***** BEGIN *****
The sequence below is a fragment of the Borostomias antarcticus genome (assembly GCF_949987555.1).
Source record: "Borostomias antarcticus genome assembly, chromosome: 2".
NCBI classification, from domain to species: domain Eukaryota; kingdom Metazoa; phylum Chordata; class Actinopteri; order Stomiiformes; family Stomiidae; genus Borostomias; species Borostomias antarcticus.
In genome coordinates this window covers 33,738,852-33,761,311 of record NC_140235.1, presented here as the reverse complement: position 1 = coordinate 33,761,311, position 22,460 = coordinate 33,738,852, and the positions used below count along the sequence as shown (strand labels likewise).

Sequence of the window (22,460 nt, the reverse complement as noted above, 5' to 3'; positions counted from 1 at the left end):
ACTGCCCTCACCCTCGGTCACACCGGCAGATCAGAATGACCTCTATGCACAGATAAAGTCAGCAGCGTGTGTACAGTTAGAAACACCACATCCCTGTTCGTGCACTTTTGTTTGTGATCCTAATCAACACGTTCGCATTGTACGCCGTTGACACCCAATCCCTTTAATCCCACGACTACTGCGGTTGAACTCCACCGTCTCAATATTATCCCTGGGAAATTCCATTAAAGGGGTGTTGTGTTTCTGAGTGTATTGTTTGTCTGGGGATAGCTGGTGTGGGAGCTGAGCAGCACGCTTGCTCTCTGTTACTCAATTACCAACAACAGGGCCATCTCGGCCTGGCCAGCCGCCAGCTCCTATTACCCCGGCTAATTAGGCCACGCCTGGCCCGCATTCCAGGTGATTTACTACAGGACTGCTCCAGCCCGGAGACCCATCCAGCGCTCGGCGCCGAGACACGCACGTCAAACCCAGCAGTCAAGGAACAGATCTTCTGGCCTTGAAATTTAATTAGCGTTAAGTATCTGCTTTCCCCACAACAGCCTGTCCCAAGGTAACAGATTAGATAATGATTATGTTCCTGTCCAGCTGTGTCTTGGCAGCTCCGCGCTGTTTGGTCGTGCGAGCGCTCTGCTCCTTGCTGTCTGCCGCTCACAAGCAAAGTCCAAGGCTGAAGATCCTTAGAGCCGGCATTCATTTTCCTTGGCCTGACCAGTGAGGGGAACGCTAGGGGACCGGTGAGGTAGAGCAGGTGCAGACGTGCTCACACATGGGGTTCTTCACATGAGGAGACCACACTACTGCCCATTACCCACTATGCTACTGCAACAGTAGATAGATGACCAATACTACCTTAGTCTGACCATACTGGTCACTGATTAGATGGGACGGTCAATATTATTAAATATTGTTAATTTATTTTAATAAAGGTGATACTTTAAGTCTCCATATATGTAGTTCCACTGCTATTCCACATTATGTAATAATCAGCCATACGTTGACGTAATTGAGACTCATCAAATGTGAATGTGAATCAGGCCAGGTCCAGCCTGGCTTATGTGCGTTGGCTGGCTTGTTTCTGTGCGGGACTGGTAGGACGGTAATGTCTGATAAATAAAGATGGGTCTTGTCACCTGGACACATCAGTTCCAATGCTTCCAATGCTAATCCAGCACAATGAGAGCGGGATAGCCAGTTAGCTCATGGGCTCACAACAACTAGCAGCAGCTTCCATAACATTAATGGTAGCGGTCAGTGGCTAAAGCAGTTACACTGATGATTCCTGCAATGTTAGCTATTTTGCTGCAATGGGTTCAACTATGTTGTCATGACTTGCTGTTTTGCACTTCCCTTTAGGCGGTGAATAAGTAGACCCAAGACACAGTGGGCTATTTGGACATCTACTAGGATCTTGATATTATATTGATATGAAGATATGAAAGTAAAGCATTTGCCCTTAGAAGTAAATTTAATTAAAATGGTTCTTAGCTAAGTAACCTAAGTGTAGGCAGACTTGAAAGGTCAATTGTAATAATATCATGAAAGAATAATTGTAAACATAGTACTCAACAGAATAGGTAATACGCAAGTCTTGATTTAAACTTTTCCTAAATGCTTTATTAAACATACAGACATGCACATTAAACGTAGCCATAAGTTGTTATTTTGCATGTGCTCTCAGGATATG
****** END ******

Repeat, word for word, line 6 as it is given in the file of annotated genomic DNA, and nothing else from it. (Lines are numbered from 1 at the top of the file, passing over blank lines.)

ACTGCCCTCACCCTCGGTCACACCGGCAGATCAGAATGACCTCTATGCACAGATAAAGTCAGCAGCGTGTGTACAGTTAGAAACACCACATCCCTGTTCGTGCACTTTTGTTTGTGATCCTAATCAACACGTTCGCATTGTACGCCGTTGACACCCAATCCCTTTAATCCCACGACTACTGCGGTTGAACTCCACCGTCTCAATATTATCCCTGGGAAATTCCATTAAAGGGGTGTTGTGTTTCTGAGTGTATTGTTTGTCTGGGGATAGCTGGTGTGGGAGCTGAGCAGCACGCTTGCTCTCTGTTACTCAATTACCAACAACAGGGCCATCTCGGCCTGGCCAGCCGCCAGCTCCTATTACCCCGGCTAATTAGGCCACGCCTGGCCCGCATTCCAGGTGATTTACTACAGGACTGCTCCAGCCCGGAGACCCATCCAGCGCTCGGCGCCGAGACACGCACGTCAAACCCAGCAGTCAAGGAACAGATCTTCTGGCCTTGAAATTTAATTAGCGTTAAGTATCTGCTTTCCCCACAACAGCCTGTCCCAAGGTAACAGATTAGATAATGATTATGTTCCTGTCCAGCTGTGTCTTGGCAGCTCCGCGCTGTTTGGTCGTGCGAGCGCTCTGCTCCTTGCTGTCTGCCGCTCACAAGCAAAGTCCAAGGCTGAAGATCCTTAGAGCCGGCATTCATTTTCCTTGGCCTGACCAGTGAGGGGAACGCTAGGGGACCGGTGAGGTAGAGCAGGTGCAGACGTGCTCACACATGGGGTTCTTCACATGAGGAGACCACACTACTGCCCATTACCCACTATGCTACTGCAACAGTAGATAGATGACCAATACTACCTTAGTCTGACCATACTGGTCACTGATTAGATGGGACGGTCAATATTATTAAATATTGTTAATTTATTTTAATAAAGGTGATACTTTAAGTCTCCATATATGTAGTTCCACTGCTATTCCACATTATGTAATAATCAGCCATACGTTGACGTAATTGAGACTCATCAAATGTGAATGTGAATCAGGCCAGGTCCAGCCTGGCTTATGTGCGTTGGCTGGCTTGTTTCTGTGCGGGACTGGTAGGACGGTAATGTCTGATAAATAAAGATGGGTCTTGTCACCTGGACACATCAGTTCCAATGCTTCCAATGCTAATCCAGCACAATGAGAGCGGGATAGCCAGTTAGCTCATGGGCTCACAACAACTAGCAGCAGCTTCCATAACATTAATGGTAGCGGTCAGTGGCTAAAGCAGTTACACTGATGATTCCTGCAATGTTAGCTATTTTGCTGCAATGGGTTCAACTATGTTGTCATGACTTGCTGTTTTGCACTTCCCTTTAGGCGGTGAATAAGTAGACCCAAGACACAGTGGGCTATTTGGACATCTACTAGGATCTTGATATTATATTGATATGAAGATATGAAAGTAAAGCATTTGCCCTTAGAAGTAAATTTAATTAAAATGGTTCTTAGCTAAGTAACCTAAGTGTAGGCAGACTTGAAAGGTCAATTGTAATAATATCATGAAAGAATAATTGTAAACATAGTACTCAACAGAATAGGTAATACGCAAGTCTTGATTTAAACTTTTCCTAAATGCTTTATTAAACATACAGACATGCACATTAAACGTAGCCATAAGTTGTTATTTTGCATGTGCTCTCAGGATATG